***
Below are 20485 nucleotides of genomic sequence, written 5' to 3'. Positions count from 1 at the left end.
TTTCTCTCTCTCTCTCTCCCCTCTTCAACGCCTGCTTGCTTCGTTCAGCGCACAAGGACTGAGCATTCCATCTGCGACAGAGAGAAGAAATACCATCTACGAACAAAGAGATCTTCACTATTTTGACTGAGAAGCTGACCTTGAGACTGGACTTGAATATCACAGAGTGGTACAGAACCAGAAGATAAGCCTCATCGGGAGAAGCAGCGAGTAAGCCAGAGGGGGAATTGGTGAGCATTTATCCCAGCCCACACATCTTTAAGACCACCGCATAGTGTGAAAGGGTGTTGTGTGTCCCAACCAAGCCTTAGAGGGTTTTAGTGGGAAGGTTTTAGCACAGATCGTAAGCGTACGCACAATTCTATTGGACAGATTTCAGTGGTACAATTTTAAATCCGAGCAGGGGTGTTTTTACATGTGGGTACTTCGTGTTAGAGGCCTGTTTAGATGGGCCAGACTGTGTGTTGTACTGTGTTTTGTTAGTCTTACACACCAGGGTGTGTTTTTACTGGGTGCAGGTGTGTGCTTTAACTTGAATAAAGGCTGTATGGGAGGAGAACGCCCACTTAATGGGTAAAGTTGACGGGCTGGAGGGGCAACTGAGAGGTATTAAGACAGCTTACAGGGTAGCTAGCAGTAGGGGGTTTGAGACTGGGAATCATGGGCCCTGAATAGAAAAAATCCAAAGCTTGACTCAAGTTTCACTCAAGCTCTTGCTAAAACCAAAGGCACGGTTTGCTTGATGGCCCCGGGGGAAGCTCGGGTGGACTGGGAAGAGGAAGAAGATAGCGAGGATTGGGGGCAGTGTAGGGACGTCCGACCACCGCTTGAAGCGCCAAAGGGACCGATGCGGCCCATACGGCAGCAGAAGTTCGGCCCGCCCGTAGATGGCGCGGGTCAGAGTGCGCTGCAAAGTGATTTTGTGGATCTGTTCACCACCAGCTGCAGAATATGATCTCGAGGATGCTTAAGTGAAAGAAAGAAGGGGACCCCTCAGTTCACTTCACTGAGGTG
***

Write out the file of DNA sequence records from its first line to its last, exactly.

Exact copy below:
Below are 20485 nucleotides of genomic sequence, written 5' to 3'. Positions count from 1 at the left end.
TTTCTCTCTCTCTCTCTCCCCTCTTCAACGCCTGCTTGCTTCGTTCAGCGCACAAGGACTGAGCATTCCATCTGCGACAGAGAGAAGAAATACCATCTACGAACAAAGAGATCTTCACTATTTTGACTGAGAAGCTGACCTTGAGACTGGACTTGAATATCACAGAGTGGTACAGAACCAGAAGATAAGCCTCATCGGGAGAAGCAGCGAGTAAGCCAGAGGGGGAATTGGTGAGCATTTATCCCAGCCCACACATCTTTAAGACCACCGCATAGTGTGAAAGGGTGTTGTGTGTCCCAACCAAGCCTTAGAGGGTTTTAGTGGGAAGGTTTTAGCACAGATCGTAAGCGTACGCACAATTCTATTGGACAGATTTCAGTGGTACAATTTTAAATCCGAGCAGGGGTGTTTTTACATGTGGGTACTTCGTGTTAGAGGCCTGTTTAGATGGGCCAGACTGTGTGTTGTACTGTGTTTTGTTAGTCTTACACACCAGGGTGTGTTTTTACTGGGTGCAGGTGTGTGCTTTAACTTGAATAAAGGCTGTATGGGAGGAGAACGCCCACTTAATGGGTAAAGTTGACGGGCTGGAGGGGCAACTGAGAGGTATTAAGACAGCTTACAGGGTAGCTAGCAGTAGGGGGTTTGAGACTGGGAATCATGGGCCCTGAATAGAAAAAATCCAAAGCTTGACTCAAGTTTCACTCAAGCTCTTGCTAAAACCAAAGGCACGGTTTGCTTGATGGCCCCGGGGGAAGCTCGGGTGGACTGGGAAGAGGAAGAAGATAGCGAGGATTGGGGGCAGTGTAGGGACGTCCGACCACCGCTTGAAGCGCCAAAGGGACCGATGCGGCCCATACGGCAGCAGAAGTTCGGCCCGCCCGTAGATGGCGCGGGTCAGAGTGCGCTGCAAAGTGATTTTGTGGATCTGTTCACCACCAGCTGCAGAATATGATCTCGAGGATGCTTAAGTGAAAGAAAGAAGGGGACCCCTCAGTTCACTTCACTGAGGTG